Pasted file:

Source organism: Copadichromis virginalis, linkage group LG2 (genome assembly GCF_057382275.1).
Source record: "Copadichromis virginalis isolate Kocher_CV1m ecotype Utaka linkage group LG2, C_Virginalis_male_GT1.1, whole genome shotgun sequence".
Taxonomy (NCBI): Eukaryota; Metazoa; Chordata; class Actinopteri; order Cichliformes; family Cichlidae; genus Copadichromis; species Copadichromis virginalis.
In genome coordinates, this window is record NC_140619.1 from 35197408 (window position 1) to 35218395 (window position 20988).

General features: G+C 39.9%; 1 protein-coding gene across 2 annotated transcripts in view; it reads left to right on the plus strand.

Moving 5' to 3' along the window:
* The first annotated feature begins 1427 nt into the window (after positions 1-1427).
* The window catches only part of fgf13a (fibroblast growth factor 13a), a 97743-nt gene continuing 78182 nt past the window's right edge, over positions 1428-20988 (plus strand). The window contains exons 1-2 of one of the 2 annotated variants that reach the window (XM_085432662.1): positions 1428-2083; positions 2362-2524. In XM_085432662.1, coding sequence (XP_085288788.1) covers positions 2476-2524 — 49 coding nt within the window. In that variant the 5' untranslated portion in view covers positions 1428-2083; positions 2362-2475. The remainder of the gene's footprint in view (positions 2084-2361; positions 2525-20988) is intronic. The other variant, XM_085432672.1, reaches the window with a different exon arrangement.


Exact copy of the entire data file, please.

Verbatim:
Source organism: Copadichromis virginalis, linkage group LG2 (genome assembly GCF_057382275.1).
Source record: "Copadichromis virginalis isolate Kocher_CV1m ecotype Utaka linkage group LG2, C_Virginalis_male_GT1.1, whole genome shotgun sequence".
Taxonomy (NCBI): Eukaryota; Metazoa; Chordata; class Actinopteri; order Cichliformes; family Cichlidae; genus Copadichromis; species Copadichromis virginalis.
In genome coordinates, this window is record NC_140619.1 from 35197408 (window position 1) to 35218395 (window position 20988).

General features: G+C 39.9%; 1 protein-coding gene across 2 annotated transcripts in view; it reads left to right on the plus strand.

Moving 5' to 3' along the window:
* The first annotated feature begins 1427 nt into the window (after positions 1-1427).
* The window catches only part of fgf13a (fibroblast growth factor 13a), a 97743-nt gene continuing 78182 nt past the window's right edge, over positions 1428-20988 (plus strand). The window contains exons 1-2 of one of the 2 annotated variants that reach the window (XM_085432662.1): positions 1428-2083; positions 2362-2524. In XM_085432662.1, coding sequence (XP_085288788.1) covers positions 2476-2524 — 49 coding nt within the window. In that variant the 5' untranslated portion in view covers positions 1428-2083; positions 2362-2475. The remainder of the gene's footprint in view (positions 2084-2361; positions 2525-20988) is intronic. The other variant, XM_085432672.1, reaches the window with a different exon arrangement.